Infection control specialist Lawrence F. Muscarella, PhD, told Medscape Medical News that the ERCP-associated infection risk identified in the CDC report might be just the tip of the iceberg. Dr. Muscarella said the problem might extend to other infectious agents (and types of gastrointestinal endoscopes) but has gone unrecognized in patients already being treated with antibiotics or with healthy immune systems. “This bacterium’s resistance apparently caused a ‘perfect storm’ to present itself and to reveal the problem,” he said.

    Dr. Muscarella, who was not involved in the study, has been studying factors affecting infection risk associated with problems in endoscope reprocessing. He said standard endoscope-reprocessing guidelines are effective provided the disinfectant contacts all of the instrument’s surfaces, but endoscope design might require more scrutiny and possibly modification to make that possible.

    Endoscope Structure Might Prevent Disinfection

    “The ERCP endoscope’s elevator wire channel is ‘sealed’ in some newer models to prevent its contamination with such bacteria and superbugs as carbapenem-resistant Enterobacteriaceae, or CRE. Though it might have been, I am not convinced that this design change was adequately controlled, which could bring the [US Food and Drug Administration’s (FDA’s)] regulation of medical devices into focus. It may be that the ‘sealed’ elevator wire channel, or the ‘sealed’ distal hood or case at the ERCP endoscope’s distal tip, is retaining debris and infectious CRE (inaccessible to the disinfectant and cleaning brush) that are being transmitted to patients during ERCP. Definitive testing of this possibility would require opening up this channel and also removing this hood and sampling them, which would admittedly and unavoidably destroy the endoscope,” Dr. Muscarella said.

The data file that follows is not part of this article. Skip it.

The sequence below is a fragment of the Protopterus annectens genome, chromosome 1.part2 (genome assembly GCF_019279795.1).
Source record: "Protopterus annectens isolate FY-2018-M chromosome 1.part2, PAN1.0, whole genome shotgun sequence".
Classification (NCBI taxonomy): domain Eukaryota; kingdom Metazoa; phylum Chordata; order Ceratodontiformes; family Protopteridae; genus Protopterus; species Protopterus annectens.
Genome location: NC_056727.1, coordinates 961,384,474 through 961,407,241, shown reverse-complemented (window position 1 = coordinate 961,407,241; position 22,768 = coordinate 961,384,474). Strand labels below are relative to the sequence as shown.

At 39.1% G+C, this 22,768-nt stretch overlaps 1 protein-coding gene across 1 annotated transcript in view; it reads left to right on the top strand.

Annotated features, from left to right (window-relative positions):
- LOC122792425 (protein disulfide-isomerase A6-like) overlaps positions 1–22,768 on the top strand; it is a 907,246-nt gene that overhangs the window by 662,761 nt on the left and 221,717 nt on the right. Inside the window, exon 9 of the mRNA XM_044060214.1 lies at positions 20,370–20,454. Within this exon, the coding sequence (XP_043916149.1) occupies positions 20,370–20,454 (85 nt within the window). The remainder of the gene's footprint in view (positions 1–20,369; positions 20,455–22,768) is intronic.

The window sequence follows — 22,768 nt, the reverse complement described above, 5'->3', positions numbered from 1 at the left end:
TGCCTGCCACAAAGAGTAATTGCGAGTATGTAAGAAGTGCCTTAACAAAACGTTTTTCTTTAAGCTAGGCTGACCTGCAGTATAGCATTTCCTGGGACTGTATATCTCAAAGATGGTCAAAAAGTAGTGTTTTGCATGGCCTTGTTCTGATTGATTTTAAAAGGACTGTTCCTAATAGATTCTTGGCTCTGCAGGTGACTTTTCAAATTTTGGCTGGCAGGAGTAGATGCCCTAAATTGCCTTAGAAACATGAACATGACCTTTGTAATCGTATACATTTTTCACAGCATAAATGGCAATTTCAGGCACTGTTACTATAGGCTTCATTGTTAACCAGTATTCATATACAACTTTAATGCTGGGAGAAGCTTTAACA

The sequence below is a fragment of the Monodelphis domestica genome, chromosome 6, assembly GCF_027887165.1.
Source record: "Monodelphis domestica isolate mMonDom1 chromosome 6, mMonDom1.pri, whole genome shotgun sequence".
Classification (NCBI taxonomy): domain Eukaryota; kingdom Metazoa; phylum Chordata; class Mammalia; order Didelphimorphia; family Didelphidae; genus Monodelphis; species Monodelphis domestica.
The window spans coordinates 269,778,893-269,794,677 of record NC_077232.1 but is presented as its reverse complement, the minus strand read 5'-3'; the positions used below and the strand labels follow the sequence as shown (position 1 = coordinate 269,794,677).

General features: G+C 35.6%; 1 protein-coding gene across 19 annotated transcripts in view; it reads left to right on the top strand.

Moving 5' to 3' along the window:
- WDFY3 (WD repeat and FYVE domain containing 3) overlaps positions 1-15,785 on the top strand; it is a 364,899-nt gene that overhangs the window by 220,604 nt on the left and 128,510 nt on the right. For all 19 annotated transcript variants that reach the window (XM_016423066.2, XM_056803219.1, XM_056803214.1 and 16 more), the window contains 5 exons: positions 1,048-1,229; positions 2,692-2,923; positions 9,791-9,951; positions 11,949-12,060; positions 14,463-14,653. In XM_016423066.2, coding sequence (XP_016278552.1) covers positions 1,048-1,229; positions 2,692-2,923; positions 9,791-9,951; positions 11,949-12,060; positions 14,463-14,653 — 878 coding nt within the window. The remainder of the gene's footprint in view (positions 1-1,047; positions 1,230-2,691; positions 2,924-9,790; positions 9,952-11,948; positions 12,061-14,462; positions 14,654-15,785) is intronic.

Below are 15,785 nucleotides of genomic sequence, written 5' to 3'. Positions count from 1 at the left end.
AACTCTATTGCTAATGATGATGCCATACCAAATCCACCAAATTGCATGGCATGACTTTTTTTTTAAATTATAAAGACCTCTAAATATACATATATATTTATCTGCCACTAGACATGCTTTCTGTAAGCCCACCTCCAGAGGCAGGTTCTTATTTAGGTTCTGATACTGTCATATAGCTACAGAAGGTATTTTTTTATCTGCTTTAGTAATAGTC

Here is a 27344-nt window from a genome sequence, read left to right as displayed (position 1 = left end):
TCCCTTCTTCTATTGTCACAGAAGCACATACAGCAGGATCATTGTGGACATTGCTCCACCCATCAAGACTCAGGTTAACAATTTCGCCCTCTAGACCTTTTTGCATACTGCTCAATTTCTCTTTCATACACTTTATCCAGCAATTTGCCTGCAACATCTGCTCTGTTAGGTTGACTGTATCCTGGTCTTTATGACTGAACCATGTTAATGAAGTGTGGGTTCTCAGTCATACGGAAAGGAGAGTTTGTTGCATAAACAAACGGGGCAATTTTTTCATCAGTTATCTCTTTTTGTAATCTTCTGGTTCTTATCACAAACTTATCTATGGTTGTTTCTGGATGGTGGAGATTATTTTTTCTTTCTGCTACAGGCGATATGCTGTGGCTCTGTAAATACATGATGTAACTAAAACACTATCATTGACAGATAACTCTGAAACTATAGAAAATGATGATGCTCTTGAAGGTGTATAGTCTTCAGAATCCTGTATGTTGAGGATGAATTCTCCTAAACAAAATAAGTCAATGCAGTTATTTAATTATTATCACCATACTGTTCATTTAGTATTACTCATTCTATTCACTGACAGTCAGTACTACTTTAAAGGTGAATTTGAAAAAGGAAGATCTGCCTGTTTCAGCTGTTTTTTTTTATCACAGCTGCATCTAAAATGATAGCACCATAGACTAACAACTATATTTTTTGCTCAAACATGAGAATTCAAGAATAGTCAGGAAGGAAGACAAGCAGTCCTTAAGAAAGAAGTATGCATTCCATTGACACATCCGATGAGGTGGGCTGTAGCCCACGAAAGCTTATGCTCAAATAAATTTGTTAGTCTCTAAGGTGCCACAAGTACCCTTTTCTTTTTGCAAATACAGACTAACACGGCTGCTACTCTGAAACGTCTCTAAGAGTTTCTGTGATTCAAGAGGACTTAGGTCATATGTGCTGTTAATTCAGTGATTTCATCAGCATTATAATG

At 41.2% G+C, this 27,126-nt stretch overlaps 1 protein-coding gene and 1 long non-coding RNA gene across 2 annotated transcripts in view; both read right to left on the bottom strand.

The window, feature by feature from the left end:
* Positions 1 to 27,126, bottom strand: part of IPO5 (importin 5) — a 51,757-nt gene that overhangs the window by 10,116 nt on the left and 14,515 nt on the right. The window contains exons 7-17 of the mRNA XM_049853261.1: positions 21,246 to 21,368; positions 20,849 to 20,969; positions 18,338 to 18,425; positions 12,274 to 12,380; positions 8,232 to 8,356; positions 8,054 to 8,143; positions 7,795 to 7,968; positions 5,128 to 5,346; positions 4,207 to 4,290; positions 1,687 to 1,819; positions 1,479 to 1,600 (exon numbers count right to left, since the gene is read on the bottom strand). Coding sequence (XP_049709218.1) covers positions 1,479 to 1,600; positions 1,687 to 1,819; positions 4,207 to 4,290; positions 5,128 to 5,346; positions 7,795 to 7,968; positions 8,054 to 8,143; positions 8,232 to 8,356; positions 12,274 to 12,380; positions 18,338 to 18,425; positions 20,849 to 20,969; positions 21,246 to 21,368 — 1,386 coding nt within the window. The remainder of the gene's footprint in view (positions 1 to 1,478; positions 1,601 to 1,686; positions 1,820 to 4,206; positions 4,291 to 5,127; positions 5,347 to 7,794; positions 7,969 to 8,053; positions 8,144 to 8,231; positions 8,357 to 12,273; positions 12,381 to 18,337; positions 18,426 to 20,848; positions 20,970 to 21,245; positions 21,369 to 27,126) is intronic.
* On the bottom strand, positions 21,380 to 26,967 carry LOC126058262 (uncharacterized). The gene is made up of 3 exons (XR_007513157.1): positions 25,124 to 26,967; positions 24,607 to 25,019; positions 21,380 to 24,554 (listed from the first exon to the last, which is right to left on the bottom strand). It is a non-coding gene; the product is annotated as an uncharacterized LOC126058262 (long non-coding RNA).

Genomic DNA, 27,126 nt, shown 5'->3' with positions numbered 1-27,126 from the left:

Dr. Muscarella recommended that (at least until the more precise causes of these CRE outbreaks are identified) the ERCP’s elevator wire channel, if exposed, be manually reprocessed, not reprocessed using an AER unless the AER’s manufacturer provides the hospital with written verification that its AER model has been both validated and cleared by the FDA, through the 510(k) process, for reprocessing all of the specific model numbers and types of ERCP endoscopes in the medical facility’s inventory.

    “If an outbreak is detected, consider dismantling the ERCP endoscope and microbiologically sampling all of its internal surfaces, including the sealed elevator wire channel and distal hood to rule either out as, or to confirm either to be, a source of the outbreak’s strain of bacteria,” Dr. Muscarella said. If the sealed distal hood is removed, cultured, and found to harbor CRE, Dr. Muscarella suggests manufacturers might redesign the hood as a disposable component to be removed during reprocessing to ensure that this area, where the forceps is housed, comes into direct contact with the disinfectant.

    Dr. Muscarella emphasized that bacterial resistance to antibiotics does not necessarily translate to a resistance to a high-level disinfectant.

    “This is an important point. In general, high-level disinfectants rapidly kill vegetative bacteria, such as CRE, provided the disinfectant is not precluded from contacting the organism by the reusable instrument’s physical design,” he said.